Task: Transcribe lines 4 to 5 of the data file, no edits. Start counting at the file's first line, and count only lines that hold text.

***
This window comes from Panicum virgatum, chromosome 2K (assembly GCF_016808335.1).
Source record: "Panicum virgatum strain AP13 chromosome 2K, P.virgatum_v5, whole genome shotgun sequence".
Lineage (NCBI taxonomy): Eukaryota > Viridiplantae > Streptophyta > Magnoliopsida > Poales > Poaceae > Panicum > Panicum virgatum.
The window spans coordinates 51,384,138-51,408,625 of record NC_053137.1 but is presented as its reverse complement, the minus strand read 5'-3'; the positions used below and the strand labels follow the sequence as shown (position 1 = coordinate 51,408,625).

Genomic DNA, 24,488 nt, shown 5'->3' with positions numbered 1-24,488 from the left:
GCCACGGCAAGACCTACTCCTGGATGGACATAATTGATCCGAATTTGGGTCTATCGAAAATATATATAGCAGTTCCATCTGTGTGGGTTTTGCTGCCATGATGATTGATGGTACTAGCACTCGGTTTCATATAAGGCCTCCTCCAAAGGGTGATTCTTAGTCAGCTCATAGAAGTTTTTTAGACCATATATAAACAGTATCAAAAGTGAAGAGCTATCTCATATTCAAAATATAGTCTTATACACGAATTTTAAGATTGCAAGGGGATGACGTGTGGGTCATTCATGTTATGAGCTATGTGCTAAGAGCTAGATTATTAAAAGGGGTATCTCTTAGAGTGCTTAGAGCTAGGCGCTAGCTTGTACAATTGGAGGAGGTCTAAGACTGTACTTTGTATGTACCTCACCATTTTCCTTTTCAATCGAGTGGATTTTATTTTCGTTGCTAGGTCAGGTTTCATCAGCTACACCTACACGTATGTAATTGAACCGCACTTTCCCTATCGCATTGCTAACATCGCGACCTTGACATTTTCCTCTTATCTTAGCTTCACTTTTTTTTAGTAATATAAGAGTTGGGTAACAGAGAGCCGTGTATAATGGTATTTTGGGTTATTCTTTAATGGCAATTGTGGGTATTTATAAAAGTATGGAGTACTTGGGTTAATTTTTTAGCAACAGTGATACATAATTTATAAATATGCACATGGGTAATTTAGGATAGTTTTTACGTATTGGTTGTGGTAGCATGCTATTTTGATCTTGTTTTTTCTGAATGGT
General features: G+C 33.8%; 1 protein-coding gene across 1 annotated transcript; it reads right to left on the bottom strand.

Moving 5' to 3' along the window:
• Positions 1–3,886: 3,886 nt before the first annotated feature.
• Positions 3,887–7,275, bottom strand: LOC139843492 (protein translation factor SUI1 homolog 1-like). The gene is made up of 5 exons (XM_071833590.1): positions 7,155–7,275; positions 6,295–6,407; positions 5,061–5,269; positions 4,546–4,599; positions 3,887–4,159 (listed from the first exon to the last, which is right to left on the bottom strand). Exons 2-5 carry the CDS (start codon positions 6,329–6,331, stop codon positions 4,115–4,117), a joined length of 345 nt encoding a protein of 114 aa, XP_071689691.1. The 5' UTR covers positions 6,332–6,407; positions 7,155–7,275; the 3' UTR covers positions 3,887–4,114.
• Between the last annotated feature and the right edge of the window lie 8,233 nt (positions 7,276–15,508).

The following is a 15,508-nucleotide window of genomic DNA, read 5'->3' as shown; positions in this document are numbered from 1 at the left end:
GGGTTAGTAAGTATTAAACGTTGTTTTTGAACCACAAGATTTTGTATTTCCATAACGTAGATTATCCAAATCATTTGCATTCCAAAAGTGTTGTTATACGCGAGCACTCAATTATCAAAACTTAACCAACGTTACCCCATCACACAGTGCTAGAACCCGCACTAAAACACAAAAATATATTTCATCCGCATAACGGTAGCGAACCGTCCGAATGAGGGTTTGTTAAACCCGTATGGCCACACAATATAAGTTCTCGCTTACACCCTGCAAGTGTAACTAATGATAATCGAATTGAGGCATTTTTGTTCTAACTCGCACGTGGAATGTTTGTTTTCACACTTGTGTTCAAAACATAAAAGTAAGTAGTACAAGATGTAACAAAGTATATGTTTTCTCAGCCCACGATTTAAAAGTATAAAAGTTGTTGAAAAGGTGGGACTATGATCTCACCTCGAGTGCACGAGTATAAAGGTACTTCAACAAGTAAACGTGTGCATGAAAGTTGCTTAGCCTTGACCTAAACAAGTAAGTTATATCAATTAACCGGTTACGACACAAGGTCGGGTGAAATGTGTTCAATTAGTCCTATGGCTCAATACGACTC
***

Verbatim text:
The window spans coordinates 51,384,138-51,408,625 of record NC_053137.1 but is presented as its reverse complement, the minus strand read 5'-3'; the positions used below and the strand labels follow the sequence as shown (position 1 = coordinate 51,408,625).

Genomic DNA, 24,488 nt, shown 5'->3' with positions numbered 1-24,488 from the left: